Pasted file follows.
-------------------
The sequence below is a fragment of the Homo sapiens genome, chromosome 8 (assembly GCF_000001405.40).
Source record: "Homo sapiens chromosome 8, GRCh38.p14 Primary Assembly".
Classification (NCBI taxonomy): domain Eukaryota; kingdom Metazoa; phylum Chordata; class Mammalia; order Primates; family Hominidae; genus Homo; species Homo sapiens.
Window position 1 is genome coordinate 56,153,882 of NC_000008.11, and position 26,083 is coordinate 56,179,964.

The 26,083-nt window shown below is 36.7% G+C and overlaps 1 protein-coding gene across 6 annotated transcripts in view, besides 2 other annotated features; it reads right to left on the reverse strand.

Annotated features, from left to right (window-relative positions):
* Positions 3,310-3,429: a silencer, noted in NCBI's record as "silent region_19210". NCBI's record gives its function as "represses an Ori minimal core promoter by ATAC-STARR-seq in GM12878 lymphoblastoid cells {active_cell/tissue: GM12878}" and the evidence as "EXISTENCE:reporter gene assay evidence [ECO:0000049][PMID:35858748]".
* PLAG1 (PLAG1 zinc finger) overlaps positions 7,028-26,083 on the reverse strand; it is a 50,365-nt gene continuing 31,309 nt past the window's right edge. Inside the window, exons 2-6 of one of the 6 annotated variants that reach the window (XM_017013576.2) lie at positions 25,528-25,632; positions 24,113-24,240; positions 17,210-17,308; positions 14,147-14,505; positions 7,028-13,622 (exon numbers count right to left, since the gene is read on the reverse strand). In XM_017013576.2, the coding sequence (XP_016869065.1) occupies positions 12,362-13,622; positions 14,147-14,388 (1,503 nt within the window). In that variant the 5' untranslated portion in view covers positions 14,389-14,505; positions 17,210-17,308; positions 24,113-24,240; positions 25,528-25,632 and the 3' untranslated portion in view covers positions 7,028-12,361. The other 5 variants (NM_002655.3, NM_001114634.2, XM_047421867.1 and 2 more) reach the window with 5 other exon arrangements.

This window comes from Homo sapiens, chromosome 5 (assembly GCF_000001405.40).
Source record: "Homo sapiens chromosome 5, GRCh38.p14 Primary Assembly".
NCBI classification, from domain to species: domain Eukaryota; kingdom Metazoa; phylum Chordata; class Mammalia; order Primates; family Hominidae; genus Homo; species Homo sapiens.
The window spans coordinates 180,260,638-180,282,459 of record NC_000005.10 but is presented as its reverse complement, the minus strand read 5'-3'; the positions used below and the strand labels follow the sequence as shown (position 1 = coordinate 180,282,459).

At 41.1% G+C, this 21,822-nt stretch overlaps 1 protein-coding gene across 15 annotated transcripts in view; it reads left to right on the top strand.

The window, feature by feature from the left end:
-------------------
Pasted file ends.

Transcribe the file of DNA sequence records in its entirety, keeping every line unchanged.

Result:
The sequence below is a fragment of the Homo sapiens genome, chromosome 8 (assembly GCF_000001405.40).
Source record: "Homo sapiens chromosome 8, GRCh38.p14 Primary Assembly".
Classification (NCBI taxonomy): domain Eukaryota; kingdom Metazoa; phylum Chordata; class Mammalia; order Primates; family Hominidae; genus Homo; species Homo sapiens.
Window position 1 is genome coordinate 56,153,882 of NC_000008.11, and position 26,083 is coordinate 56,179,964.

The 26,083-nt window shown below is 36.7% G+C and overlaps 1 protein-coding gene across 6 annotated transcripts in view, besides 2 other annotated features; it reads right to left on the reverse strand.

Annotated features, from left to right (window-relative positions):
* Positions 3,310-3,429: a silencer, noted in NCBI's record as "silent region_19210". NCBI's record gives its function as "represses an Ori minimal core promoter by ATAC-STARR-seq in GM12878 lymphoblastoid cells {active_cell/tissue: GM12878}" and the evidence as "EXISTENCE:reporter gene assay evidence [ECO:0000049][PMID:35858748]".
* PLAG1 (PLAG1 zinc finger) overlaps positions 7,028-26,083 on the reverse strand; it is a 50,365-nt gene continuing 31,309 nt past the window's right edge. Inside the window, exons 2-6 of one of the 6 annotated variants that reach the window (XM_017013576.2) lie at positions 25,528-25,632; positions 24,113-24,240; positions 17,210-17,308; positions 14,147-14,505; positions 7,028-13,622 (exon numbers count right to left, since the gene is read on the reverse strand). In XM_017013576.2, the coding sequence (XP_016869065.1) occupies positions 12,362-13,622; positions 14,147-14,388 (1,503 nt within the window). In that variant the 5' untranslated portion in view covers positions 14,389-14,505; positions 17,210-17,308; positions 24,113-24,240; positions 25,528-25,632 and the 3' untranslated portion in view covers positions 7,028-12,361. The other 5 variants (NM_002655.3, NM_001114634.2, XM_047421867.1 and 2 more) reach the window with 5 other exon arrangements.

This window comes from Homo sapiens, chromosome 5 (assembly GCF_000001405.40).
Source record: "Homo sapiens chromosome 5, GRCh38.p14 Primary Assembly".
NCBI classification, from domain to species: domain Eukaryota; kingdom Metazoa; phylum Chordata; class Mammalia; order Primates; family Hominidae; genus Homo; species Homo sapiens.
The window spans coordinates 180,260,638-180,282,459 of record NC_000005.10 but is presented as its reverse complement, the minus strand read 5'-3'; the positions used below and the strand labels follow the sequence as shown (position 1 = coordinate 180,282,459).

At 41.1% G+C, this 21,822-nt stretch overlaps 1 protein-coding gene across 15 annotated transcripts in view; it reads left to right on the top strand.

The window, feature by feature from the left end: